Conclusion: Early life experiences modulate AD neuropathology and cognition

There is substantial evidence from transgenic rodent studies which supports the concept that the perinatal environment determines the vulnerability or resilience for AD-related cognitive impairments and Aβ neuropathology later in life. Early life adversity generally worsens cognitive performance and aggravates Aβ neuropathology, while early life enrichment can delay these cognitive deficits, at least for some behavioural domains, and attenuates Aβ neuropathology.

Direct pathways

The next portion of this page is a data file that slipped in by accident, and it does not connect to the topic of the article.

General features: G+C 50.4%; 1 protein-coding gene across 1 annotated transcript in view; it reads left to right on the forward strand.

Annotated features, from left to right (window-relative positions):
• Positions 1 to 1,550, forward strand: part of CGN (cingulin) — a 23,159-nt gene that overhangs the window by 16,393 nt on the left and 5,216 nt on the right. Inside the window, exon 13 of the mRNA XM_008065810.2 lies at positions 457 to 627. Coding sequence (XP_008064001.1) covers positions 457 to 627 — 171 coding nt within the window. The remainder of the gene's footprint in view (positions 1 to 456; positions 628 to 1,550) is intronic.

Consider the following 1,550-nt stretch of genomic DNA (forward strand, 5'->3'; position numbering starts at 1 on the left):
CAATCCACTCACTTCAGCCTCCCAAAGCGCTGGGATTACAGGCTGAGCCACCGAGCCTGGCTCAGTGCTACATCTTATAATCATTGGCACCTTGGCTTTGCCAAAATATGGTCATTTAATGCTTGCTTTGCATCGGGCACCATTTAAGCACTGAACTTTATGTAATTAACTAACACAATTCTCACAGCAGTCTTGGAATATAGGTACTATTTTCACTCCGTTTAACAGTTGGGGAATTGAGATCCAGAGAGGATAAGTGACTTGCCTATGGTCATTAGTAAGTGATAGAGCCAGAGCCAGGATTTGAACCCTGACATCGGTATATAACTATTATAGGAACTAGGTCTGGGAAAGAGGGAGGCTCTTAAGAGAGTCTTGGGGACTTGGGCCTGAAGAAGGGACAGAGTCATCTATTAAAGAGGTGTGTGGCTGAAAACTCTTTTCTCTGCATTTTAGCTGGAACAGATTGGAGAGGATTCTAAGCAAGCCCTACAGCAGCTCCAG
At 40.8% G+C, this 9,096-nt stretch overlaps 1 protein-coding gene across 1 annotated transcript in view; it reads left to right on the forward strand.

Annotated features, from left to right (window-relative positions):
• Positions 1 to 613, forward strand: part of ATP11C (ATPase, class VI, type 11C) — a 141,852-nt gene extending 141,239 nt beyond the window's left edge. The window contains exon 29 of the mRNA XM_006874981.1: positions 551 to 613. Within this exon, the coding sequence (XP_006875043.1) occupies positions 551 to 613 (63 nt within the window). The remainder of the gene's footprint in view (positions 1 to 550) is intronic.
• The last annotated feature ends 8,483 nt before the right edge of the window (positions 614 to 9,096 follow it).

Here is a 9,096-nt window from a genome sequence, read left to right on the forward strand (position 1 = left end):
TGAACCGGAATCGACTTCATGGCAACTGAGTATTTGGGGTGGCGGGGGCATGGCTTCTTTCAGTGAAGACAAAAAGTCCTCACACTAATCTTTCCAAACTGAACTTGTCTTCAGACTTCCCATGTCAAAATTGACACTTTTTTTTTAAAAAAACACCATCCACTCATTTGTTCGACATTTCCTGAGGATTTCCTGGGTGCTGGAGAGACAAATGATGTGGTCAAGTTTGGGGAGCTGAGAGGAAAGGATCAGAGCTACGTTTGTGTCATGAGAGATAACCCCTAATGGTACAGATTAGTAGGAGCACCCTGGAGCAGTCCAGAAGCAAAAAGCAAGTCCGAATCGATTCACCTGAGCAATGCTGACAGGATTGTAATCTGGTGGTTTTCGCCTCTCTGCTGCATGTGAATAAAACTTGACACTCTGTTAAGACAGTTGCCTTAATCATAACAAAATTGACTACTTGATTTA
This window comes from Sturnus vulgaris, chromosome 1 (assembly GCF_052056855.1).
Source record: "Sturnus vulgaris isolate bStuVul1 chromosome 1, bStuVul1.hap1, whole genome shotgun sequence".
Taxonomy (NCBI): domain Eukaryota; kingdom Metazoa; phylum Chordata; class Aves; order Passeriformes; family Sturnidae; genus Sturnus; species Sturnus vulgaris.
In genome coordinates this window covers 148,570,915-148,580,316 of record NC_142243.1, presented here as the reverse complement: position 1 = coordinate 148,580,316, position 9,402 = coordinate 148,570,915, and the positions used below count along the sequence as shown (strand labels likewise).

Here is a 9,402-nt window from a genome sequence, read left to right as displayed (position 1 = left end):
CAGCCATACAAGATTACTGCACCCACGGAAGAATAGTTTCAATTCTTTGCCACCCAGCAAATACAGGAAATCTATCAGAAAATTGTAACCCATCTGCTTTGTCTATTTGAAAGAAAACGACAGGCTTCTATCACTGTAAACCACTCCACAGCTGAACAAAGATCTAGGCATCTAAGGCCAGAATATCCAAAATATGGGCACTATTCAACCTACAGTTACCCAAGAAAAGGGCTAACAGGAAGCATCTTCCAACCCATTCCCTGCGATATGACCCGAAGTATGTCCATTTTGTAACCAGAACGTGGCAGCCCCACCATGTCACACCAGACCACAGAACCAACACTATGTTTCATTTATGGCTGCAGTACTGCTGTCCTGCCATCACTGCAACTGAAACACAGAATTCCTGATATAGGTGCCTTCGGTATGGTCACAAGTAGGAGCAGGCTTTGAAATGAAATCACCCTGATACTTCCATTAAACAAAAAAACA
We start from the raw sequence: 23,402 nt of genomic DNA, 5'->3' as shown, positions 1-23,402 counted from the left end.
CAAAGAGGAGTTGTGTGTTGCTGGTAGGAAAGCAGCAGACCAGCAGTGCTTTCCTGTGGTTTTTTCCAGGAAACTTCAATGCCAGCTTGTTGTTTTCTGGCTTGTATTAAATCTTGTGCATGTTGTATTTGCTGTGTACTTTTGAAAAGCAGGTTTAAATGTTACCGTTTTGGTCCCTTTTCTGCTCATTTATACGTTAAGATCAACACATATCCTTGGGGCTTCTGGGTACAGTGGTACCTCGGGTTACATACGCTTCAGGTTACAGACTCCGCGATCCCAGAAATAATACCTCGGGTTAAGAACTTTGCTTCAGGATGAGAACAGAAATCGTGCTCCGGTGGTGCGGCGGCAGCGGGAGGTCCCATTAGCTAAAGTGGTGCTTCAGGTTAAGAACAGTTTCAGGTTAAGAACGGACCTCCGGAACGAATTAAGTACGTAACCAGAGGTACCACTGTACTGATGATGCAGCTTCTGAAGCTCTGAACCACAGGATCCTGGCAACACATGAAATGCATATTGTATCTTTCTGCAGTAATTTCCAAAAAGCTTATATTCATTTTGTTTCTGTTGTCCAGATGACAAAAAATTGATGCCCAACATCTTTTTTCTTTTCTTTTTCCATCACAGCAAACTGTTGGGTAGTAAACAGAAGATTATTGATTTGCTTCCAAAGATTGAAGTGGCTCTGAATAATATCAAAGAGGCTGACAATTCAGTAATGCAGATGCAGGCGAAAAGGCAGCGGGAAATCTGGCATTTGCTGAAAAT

There are multiple pathways that can mediate the effects of early life experiences on cognition and AD neuropathology. First of all, there are pathways that are affected by early life experiences, and that are known to directly affect either the production or clearance of Aβ. The steady-state levels of Aβ depend on a balance between APP processing, the rate of Aβ production, and clearance of the peptide from the brain [55]. Likewise, tau hyper-phosphorylation can also be potentiated by factors induced early in life.

Hypothalamus–pituitary–adrenal axis